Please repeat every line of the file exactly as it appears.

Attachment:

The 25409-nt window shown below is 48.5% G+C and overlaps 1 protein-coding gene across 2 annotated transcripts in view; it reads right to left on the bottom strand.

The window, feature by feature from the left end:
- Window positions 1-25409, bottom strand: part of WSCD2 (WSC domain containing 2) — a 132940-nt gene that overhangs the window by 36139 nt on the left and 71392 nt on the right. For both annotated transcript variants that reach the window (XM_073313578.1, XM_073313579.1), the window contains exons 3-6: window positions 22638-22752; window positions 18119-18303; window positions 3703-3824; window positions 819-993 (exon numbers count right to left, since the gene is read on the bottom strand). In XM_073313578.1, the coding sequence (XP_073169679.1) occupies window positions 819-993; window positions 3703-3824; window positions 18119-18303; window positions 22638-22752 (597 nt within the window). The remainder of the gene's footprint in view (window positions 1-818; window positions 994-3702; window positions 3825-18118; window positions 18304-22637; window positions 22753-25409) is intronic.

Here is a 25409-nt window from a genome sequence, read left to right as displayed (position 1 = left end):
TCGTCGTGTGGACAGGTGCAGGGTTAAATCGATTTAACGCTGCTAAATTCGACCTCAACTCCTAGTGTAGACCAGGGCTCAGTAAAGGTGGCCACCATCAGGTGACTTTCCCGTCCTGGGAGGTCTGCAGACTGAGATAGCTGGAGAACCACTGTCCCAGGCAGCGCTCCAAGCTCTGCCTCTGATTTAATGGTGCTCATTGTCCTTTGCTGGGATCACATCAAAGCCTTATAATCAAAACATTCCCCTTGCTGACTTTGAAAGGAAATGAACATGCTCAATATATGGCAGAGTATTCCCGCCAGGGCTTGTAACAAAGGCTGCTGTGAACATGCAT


The 25409-nt window shown below is 48.5% G+C and overlaps 1 protein-coding gene across 2 annotated transcripts in view; it reads right to left on the bottom strand.

The window, feature by feature from the left end:
- Window positions 1-25409, bottom strand: part of WSCD2 (WSC domain containing 2) — a 132940-nt gene that overhangs the window by 36139 nt on the left and 71392 nt on the right. For both annotated transcript variants that reach the window (XM_073313578.1, XM_073313579.1), the window contains exons 3-6: window positions 22638-22752; window positions 18119-18303; window positions 3703-3824; window positions 819-993 (exon numbers count right to left, since the gene is read on the bottom strand). In XM_073313578.1, the coding sequence (XP_073169679.1) occupies window positions 819-993; window positions 3703-3824; window positions 18119-18303; window positions 22638-22752 (597 nt within the window). The remainder of the gene's footprint in view (window positions 1-818; window positions 994-3702; window positions 3825-18118; window positions 18304-22637; window positions 22753-25409) is intronic.

Here is a 25409-nt window from a genome sequence, read left to right as displayed (position 1 = left end):
TCGTCGTGTGGACAGGTGCAGGGTTAAATCGATTTAACGCTGCTAAATTCGACCTCAACTCCTAGTGTAGACCAGGGCTCAGTAAAGGTGGCCACCATCAGGTGACTTTCCCGTCCTGGGAGGTCTGCAGACTGAGATAGCTGGAGAACCACTGTCCCAGGCAGCGCTCCAAGCTCTGCCTCTGATTTAATGGTGCTCATTGTCCTTTGCTGGGATCACATCAAAGCCTTATAATCAAAACATTCCCCTTGCTGACTTTGAAAGGAAATGAACATGCTCAATATATGGCAGAGTATTCCCGCCAGGGCTTGTAACAAAGGCTGCTGTGAACATGCAT